Legal 500 has published its Asia Pacific 2023 guide and Gall is ranked as a Leading Firm for Litigation (Band 4), Labour & Employment (Band 4), Restructuring & Insolvency (Band 5) and Private Client & Family (Band 3). Litigation Summary and Testimonials ‘Small but very strong’ conflict-free specialist litigation boutique Gall‘s ‘well organised and effective team of
Case Background 14th June, 2022 -The Court of Final Appeal (“CFA”) handed down a judgment in Shandong Chenming Paper Holdings Limited v Arjowiggins HKK 2 Limited  HKCFA 11 (“CFA Decision”) yesterday, ruling on the nature of benefits conferred by a winding up order required to wind up a foreign incorporated company. The jurisdiction of
Nick Gall and Ashima Sood have contributed the Hong Kong chapter for the 2022 International Comparative Legal Guide (ICLG) to Restructuring & Insolvency. The chapter covers common issues in restructuring and insolvency, including issues that arise when a company is in financial difficulties, restructuring options, insolvency procedures, tax, employees and cross-border issues in 25 jurisdictions. Click here to read
The very first case that the Hong Kong Court recognised and granted assistance to bankruptcy administrators appointed by the Mainland Chinese courts in insolvency proceedings commenced in Mainland China in Re CEFC Shanghai International Group Limited  HKCFI 167. Following the latest developments in the insolvency and restructuring regime, the Hong Kong Court has made further strides towards the enhanced cross-border restructuring cooperation in Re HNA Group Co Limited  HKCFI 2897, in which the Honourable Mr. Justice Harris recognised Mainland Chinese reorganisation proceedings for the very first time (the “Decision”).
Gall is working together with Carey Olsen and Quinn Emanuel Urquhart & Sullivan to advise an Ad Hoc Group of bondholders (“AHG”) in relation to an offshore scheme of arrangement in the ongoing restructuring of Luckin Coffee Inc (“Luckin Coffee”) in Cayman.
On 14 May 2021, a cooperation mechanism was established between the Mainland and Hong Kong in the form of the Record of Meeting of the Supreme People's Court and the Government of the Hong Kong Special Administrative Region and Mutual Recognition of and Assistance to Bankruptcy (Insolvency) Proceedings between the Court of the Mainland and the Hong Kong Special Administrative Region and the Supreme People’s Court’s Opinion on taking forward a pilot measure in relation to Recognition and Assistance to Bankruptcy (Insolvency) Proceedings in the Hong Kong Special Administrative Region (the “SPC Opinion”).
The cautious and prudent approach for distressed companies pursuing a Hong Kong scheme of arrangement is to simultaneously pursue a parallel scheme in their home jurisdiction, even if most if not all of its debts are governed by Hong Kong laws. The rationale is to prevent hostile creditors from disrupting the implementation of the scheme in another jurisdiction, thereby better insulating the distressed company.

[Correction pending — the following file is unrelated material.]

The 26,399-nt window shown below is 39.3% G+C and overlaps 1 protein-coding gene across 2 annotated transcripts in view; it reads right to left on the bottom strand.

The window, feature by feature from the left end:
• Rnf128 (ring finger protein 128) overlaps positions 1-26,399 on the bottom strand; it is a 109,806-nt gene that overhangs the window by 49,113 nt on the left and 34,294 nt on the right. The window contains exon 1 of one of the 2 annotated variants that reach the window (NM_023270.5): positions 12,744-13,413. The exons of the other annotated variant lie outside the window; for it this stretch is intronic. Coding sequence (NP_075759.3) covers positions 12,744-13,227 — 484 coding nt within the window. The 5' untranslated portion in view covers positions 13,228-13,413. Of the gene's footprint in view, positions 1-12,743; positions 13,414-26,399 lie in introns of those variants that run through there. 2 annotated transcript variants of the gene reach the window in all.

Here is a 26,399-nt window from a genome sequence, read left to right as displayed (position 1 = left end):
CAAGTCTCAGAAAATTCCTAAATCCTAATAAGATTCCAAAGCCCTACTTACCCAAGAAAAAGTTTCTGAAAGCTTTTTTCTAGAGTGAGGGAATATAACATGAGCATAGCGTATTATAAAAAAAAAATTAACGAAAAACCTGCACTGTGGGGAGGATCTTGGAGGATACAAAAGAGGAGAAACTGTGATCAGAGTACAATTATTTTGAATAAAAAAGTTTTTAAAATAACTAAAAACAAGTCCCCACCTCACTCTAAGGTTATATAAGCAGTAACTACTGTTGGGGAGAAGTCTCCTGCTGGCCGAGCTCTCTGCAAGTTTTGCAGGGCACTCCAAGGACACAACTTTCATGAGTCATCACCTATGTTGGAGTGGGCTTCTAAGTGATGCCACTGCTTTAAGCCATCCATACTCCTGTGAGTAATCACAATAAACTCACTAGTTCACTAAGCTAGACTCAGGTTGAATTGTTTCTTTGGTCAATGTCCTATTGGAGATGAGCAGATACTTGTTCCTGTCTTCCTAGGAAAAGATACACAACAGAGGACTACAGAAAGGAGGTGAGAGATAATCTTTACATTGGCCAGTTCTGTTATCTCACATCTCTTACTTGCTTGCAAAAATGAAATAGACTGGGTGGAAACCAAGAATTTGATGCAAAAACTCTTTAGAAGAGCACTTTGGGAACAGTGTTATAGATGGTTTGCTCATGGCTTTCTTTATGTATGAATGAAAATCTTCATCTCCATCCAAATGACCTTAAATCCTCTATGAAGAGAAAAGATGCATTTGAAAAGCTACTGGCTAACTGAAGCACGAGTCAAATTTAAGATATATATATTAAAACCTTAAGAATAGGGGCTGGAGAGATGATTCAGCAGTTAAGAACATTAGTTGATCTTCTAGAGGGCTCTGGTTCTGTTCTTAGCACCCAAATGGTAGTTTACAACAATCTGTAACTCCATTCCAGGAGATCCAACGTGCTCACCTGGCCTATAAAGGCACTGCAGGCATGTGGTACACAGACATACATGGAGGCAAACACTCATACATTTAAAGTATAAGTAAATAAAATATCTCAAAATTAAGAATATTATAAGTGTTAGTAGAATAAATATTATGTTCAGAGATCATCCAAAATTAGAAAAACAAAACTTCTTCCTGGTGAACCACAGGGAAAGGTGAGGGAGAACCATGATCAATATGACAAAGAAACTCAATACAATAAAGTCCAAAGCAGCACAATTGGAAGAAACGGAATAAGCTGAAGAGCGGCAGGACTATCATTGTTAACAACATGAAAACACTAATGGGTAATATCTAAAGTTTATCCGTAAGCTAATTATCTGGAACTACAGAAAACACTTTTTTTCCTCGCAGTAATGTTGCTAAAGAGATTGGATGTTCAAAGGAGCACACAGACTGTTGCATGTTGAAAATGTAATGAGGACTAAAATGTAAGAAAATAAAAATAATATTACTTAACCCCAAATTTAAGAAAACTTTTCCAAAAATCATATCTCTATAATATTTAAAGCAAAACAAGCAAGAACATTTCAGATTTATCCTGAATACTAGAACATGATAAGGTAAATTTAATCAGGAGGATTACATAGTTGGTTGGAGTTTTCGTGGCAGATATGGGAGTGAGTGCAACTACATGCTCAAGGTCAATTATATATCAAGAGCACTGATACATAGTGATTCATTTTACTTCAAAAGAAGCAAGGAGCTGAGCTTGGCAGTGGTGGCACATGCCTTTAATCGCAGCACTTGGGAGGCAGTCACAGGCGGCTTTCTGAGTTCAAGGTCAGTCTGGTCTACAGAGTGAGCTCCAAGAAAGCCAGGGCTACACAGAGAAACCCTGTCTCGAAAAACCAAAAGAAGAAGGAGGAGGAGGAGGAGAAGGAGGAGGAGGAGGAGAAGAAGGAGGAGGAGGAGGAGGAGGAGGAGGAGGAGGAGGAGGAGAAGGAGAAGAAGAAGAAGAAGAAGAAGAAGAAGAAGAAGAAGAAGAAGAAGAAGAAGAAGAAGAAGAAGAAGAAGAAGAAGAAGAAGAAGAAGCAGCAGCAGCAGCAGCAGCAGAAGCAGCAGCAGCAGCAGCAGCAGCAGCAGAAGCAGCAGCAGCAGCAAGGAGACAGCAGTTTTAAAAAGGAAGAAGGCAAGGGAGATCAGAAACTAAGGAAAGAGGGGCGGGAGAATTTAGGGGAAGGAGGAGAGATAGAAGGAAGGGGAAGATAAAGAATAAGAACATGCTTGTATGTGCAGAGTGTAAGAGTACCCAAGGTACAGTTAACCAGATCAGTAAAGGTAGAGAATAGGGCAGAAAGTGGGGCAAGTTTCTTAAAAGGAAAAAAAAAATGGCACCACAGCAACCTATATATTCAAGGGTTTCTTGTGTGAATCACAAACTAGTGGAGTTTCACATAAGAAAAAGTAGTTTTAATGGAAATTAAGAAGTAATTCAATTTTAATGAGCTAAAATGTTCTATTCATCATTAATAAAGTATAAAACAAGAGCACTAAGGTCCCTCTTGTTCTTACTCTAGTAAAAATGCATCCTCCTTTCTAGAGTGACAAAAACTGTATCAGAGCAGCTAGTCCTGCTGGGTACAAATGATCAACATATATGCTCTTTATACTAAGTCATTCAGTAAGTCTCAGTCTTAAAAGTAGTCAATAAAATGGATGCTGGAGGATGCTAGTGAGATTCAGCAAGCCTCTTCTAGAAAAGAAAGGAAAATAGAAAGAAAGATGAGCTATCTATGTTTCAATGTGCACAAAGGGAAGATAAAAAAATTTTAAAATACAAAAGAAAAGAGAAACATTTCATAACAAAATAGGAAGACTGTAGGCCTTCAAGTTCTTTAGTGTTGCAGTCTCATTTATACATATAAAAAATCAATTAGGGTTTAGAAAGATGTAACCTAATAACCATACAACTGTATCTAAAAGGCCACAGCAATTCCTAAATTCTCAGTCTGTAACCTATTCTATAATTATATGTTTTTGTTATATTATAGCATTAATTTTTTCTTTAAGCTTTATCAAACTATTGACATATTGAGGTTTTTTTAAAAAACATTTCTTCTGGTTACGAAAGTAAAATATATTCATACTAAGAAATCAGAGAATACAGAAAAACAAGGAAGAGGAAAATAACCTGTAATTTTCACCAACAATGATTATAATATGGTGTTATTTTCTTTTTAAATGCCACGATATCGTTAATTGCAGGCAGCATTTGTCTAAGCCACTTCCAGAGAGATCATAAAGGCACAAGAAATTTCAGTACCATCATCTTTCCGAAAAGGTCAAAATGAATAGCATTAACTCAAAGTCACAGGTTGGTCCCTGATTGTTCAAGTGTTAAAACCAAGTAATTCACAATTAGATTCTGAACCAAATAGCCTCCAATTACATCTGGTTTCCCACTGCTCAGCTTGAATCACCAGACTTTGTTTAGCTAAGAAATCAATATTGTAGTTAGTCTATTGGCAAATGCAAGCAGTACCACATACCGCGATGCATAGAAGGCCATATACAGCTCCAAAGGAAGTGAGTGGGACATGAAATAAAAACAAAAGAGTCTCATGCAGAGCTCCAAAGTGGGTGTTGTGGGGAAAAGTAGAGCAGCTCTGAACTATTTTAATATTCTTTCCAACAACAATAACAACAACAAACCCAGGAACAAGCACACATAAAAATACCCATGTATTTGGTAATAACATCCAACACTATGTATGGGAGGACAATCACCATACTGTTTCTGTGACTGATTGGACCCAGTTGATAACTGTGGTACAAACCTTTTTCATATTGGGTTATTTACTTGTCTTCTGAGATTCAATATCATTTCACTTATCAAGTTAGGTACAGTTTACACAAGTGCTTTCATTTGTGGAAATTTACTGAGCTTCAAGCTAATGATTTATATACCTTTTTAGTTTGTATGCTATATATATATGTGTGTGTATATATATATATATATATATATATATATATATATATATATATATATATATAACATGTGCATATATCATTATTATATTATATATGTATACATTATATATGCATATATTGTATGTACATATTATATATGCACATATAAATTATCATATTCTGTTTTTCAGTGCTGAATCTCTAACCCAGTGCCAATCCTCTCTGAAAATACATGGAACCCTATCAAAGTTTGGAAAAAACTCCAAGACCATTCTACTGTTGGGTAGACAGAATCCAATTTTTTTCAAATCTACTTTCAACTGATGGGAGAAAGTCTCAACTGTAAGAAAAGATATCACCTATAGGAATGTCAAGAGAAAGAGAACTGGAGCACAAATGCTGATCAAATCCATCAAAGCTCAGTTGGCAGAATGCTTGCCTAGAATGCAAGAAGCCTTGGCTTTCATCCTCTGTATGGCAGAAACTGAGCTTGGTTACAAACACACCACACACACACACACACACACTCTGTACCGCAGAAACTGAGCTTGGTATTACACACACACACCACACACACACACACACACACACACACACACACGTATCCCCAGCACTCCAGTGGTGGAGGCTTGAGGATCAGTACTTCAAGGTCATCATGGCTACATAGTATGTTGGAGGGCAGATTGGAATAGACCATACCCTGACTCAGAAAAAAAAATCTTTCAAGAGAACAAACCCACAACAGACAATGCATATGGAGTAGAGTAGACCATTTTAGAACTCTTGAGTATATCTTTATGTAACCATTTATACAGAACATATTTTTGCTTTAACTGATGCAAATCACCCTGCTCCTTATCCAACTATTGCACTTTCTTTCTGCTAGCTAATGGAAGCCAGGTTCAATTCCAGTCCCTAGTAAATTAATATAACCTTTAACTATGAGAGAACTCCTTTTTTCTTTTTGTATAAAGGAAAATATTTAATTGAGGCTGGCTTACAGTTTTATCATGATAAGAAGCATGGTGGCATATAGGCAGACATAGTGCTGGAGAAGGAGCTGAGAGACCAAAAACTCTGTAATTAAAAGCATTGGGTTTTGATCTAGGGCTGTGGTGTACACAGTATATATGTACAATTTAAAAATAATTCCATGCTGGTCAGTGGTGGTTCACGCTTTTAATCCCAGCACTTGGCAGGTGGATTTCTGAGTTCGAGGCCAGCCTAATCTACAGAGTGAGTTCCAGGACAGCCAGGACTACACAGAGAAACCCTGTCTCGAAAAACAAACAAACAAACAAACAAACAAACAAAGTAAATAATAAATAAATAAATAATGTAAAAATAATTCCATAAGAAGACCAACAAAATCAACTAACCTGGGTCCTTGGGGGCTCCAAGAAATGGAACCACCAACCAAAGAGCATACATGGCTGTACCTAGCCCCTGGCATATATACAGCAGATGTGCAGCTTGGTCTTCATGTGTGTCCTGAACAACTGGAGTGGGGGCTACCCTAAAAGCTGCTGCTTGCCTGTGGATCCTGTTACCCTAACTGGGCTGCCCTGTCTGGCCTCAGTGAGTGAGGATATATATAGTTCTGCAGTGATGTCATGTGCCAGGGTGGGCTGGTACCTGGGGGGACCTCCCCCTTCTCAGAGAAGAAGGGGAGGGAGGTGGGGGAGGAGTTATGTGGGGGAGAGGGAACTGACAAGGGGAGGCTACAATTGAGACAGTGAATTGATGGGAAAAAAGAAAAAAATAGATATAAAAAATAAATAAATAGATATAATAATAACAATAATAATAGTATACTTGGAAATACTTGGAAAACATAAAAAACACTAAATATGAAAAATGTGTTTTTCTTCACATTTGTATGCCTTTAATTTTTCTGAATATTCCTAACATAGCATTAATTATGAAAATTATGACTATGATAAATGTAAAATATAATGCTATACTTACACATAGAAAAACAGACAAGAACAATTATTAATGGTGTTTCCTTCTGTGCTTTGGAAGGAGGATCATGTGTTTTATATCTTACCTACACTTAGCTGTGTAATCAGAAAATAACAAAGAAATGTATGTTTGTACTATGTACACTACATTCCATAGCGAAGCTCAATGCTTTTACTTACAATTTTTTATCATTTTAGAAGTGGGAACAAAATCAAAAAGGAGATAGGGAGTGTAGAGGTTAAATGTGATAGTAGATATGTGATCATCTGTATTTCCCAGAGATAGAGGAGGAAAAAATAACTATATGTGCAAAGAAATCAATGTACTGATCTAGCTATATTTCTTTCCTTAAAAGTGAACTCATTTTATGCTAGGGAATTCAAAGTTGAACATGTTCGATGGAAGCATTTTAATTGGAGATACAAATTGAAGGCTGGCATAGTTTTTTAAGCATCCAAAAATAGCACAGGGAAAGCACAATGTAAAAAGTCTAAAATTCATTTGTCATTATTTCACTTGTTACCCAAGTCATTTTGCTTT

Nick Gall, Ashima Sood and Kritika Sethia have contributed the Hong Kong chapter for the 2021 International Comparative Legal Guide (ICLG) to Restructuring & Insolvency. The chapter covers common issues in restructuring and insolvency, including issues that arise when a company is in financial difficulties, restructuring options, insolvency procedures, tax, employees and cross-border issues in 25 jurisdictions.
Partner Evelyn Chan has been quoted extensively in a The Standard article on insolvencies in Hong Kong. In the first 11 months last year, bankruptcy filings increased by 7.29 percent to 7,980 from a year ago, data from Official Receiver's Office showed. A total of 409 compulsory winding-up petitions were presented, rising by 7.63 percent year-on-year.Evelyn believes the effects of the pandemic have not yet been fully reflected in the figures, as Hong Kong Court hearings have been disrupted amid the pandemic, resulting in more delays.In the article, Evelyn also explains the process of provisional liquidation and explores soft-touch provisional liquidation – where the company's directors will remain in the management while the provisional liquidator is appointed for restructuring purposes only, and they work together on a restructuring plan.
The idea of reforming Hong Kong’s corporate rescue regime was first floated back in 1996. It was introduced in the form of the Companies (Corporate Rescue) Bill 2001 but got nowhere due to differences of opinion. This was returned to the table subsequently in 2003, 2009 and 2014, but nothing ever came to fruition.